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Former Mississippi Attorney General Mike Moore, who brought down Big Tobacco, is now targeting Big Pharma. Photo: Photo: Rogelio V. Solis / AP

Mike Moore, the lawyer who pierced Big Tobacco (and negotiated the largest corporate legal settlement in U.S. history) now has the opioid industry in his sights, Esmé E. Deprez and Paul M. Barrett write in the Bloomberg Businessweek cover story:

Moore is "convinced this is the moment to work the same mechanisms on the drug companies that forced the tobacco industry to heel"

  • The parallel: "Just as he did during the tobacco-litigation era, Moore has been traversing the country to recruit people ... Moore and his allies hope to corral at least 25 states to exert enough pressure, collect enough evidence, and drive potential damages so high that it will be cheaper for opioid manufacturers to back down."
  • "10 states and dozens of cities and counties have sued companies including Purdue Pharma, Endo, and Johnson & Johnson's Janssen Pharmaceuticals —­ beginning in 2014 but mostly in the past few months."
  • "Forty state AGs have launched preliminary investigations as a way to gauge the viability of litigation."
  • Why it matters: "The suits allege that the companies triggered the opioid epidemic by minimizing the addiction and overdose risk of painkillers such as OxyContin, Percocet, and Duragesic. Opioids don't just cause problems when they're misused, the suits argue: They do so when used as directed, too."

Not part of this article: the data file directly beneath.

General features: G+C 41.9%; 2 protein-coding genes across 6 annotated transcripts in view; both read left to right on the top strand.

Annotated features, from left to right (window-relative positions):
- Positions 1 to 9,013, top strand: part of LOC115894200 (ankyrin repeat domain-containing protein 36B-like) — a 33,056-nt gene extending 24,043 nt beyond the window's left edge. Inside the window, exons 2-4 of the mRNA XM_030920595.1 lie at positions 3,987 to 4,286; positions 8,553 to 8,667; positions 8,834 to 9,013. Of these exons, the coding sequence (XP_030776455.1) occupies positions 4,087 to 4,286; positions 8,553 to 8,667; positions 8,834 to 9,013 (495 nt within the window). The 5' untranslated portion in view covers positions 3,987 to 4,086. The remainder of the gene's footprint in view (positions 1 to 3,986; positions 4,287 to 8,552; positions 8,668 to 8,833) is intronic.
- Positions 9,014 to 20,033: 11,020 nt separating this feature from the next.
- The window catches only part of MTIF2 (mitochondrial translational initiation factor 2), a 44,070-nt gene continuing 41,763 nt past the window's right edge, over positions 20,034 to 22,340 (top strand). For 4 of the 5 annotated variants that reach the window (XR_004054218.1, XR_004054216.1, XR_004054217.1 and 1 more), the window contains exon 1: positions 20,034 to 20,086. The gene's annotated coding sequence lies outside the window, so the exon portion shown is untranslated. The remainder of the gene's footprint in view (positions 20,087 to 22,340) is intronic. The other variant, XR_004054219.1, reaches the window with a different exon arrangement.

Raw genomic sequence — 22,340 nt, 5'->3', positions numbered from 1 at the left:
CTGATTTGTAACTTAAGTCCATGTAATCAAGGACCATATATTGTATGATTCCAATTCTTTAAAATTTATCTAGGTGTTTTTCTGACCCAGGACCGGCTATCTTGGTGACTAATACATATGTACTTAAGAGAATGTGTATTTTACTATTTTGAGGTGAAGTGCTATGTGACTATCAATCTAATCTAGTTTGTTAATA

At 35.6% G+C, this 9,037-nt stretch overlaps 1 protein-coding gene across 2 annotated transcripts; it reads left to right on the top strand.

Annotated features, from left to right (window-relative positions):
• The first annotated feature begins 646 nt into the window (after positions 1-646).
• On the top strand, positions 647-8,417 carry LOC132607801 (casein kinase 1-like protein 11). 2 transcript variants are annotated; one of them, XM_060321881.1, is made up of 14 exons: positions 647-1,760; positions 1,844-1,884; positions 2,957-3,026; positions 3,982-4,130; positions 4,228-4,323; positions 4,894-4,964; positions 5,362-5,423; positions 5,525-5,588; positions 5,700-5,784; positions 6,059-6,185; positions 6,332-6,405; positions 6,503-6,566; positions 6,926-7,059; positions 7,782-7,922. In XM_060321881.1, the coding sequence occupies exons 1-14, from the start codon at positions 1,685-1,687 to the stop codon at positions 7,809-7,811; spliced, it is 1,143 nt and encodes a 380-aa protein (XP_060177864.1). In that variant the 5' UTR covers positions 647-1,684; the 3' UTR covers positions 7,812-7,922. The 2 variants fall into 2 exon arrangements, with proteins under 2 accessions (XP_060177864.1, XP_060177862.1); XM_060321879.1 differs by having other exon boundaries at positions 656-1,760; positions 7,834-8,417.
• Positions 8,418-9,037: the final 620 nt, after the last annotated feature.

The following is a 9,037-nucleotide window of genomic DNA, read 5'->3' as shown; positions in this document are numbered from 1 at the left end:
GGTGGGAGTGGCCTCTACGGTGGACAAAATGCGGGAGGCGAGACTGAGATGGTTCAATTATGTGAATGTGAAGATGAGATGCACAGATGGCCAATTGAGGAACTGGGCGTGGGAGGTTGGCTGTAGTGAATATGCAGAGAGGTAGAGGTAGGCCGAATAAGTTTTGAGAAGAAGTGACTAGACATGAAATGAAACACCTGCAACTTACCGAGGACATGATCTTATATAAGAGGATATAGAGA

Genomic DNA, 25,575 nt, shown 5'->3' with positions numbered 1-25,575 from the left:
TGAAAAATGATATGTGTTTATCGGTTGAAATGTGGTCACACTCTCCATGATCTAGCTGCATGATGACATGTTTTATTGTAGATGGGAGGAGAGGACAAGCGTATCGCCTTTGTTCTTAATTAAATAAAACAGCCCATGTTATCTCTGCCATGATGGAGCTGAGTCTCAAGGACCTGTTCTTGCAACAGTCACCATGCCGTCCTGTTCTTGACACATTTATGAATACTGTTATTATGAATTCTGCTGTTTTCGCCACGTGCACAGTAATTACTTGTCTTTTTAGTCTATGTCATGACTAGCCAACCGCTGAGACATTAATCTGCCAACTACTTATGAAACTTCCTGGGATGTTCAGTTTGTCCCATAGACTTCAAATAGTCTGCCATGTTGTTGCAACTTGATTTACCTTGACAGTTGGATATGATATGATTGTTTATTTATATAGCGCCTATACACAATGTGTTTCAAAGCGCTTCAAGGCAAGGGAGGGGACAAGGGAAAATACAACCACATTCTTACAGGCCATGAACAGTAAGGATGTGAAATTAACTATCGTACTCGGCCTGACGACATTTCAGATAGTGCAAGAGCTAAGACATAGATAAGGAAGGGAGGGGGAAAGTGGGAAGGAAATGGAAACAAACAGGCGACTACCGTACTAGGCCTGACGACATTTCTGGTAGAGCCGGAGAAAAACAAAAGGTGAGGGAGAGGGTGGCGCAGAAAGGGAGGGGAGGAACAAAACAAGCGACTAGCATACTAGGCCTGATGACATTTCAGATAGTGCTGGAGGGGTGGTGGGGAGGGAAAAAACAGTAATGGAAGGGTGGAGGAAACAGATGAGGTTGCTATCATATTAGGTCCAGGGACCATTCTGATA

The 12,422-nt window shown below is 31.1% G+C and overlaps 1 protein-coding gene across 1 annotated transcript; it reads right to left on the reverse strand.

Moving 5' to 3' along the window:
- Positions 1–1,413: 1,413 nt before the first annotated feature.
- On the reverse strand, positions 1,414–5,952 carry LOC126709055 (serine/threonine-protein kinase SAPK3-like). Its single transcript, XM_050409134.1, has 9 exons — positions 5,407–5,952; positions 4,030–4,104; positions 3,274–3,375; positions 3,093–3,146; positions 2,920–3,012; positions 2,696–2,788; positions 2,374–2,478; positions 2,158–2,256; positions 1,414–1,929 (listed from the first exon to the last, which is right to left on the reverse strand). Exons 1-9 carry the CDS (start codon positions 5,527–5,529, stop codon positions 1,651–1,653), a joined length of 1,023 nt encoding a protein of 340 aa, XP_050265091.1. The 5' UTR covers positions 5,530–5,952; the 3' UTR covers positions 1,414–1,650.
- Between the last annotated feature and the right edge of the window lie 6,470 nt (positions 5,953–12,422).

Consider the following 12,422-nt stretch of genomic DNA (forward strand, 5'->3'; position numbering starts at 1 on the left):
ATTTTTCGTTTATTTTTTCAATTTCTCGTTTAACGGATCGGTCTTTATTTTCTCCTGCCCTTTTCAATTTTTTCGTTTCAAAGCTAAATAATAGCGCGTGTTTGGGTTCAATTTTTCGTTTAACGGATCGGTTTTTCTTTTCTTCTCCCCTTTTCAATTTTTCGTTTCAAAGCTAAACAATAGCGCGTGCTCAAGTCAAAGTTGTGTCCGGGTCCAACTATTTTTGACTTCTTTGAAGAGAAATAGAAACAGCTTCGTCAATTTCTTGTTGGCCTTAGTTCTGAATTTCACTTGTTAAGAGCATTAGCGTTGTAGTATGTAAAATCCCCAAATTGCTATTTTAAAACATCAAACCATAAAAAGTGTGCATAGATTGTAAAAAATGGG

Go deeper

Schumer's m(aj)ority checklist

Senate Minority Leader Chuck Schumer. Photo: Tasos Katopodis/Getty Images

Capitalizing on the Georgia runoffs, achieving a 50-50 Senate and launching an impeachment trial are weighty to-dos for getting Joe Biden's administration up and running on Day One.

What to watch: A blend of ceremonies, hearings and legal timelines will come into play on Tuesday and Wednesday so Chuck Schumer can actually claim the Senate majority and propel the new president's agenda.

The dark new reality in Congress

National Guard troops keep watch at security fencing. Photo: Kent Nishimura/Los Angeles Times via Getty Images

This is how bad things are for elected officials and others working in a post-insurrection Congress:

  • Rep. Norma Torres (D-Calif.) said she had a panic attack while grocery shopping back home.
  • Rep. Jim McGovern (D-Mass.) said police may also have to be at his constituent meetings.
  • Rep. Adam Kinzinger (R-Ill.) told a podcaster he brought a gun to his office on Capitol Hill on Jan. 6 because he anticipated trouble with the proceedings that day.
Off the Rails

Episode 3: Descent into madness ... Trump: "Sometimes you need a little crazy"

Photo illustration: Sarah Grillo/Axios. Photos: Tom Williams/CQ-Roll Call, Chip Somodevilla/Getty Images

Beginning on election night 2020 and continuing through his final days in office, Donald Trump unraveled and dragged America with him, to the point that his followers sacked the U.S. Capitol with two weeks left in his term. This Axios series takes you inside the collapse of a president.

Episode 3: The conspiracy goes too far. Trump's outside lawyers plot to seize voting machines and spin theories about communists, spies and computer software.

President Trump was sitting in the Oval Office one day in late November when a call came in from lawyer Sidney Powell. "Ugh, Sidney," he told the staff in the room before he picked up. "She's getting a little crazy, isn't she? She's really gotta tone it down. No one believes this stuff. It's just too much."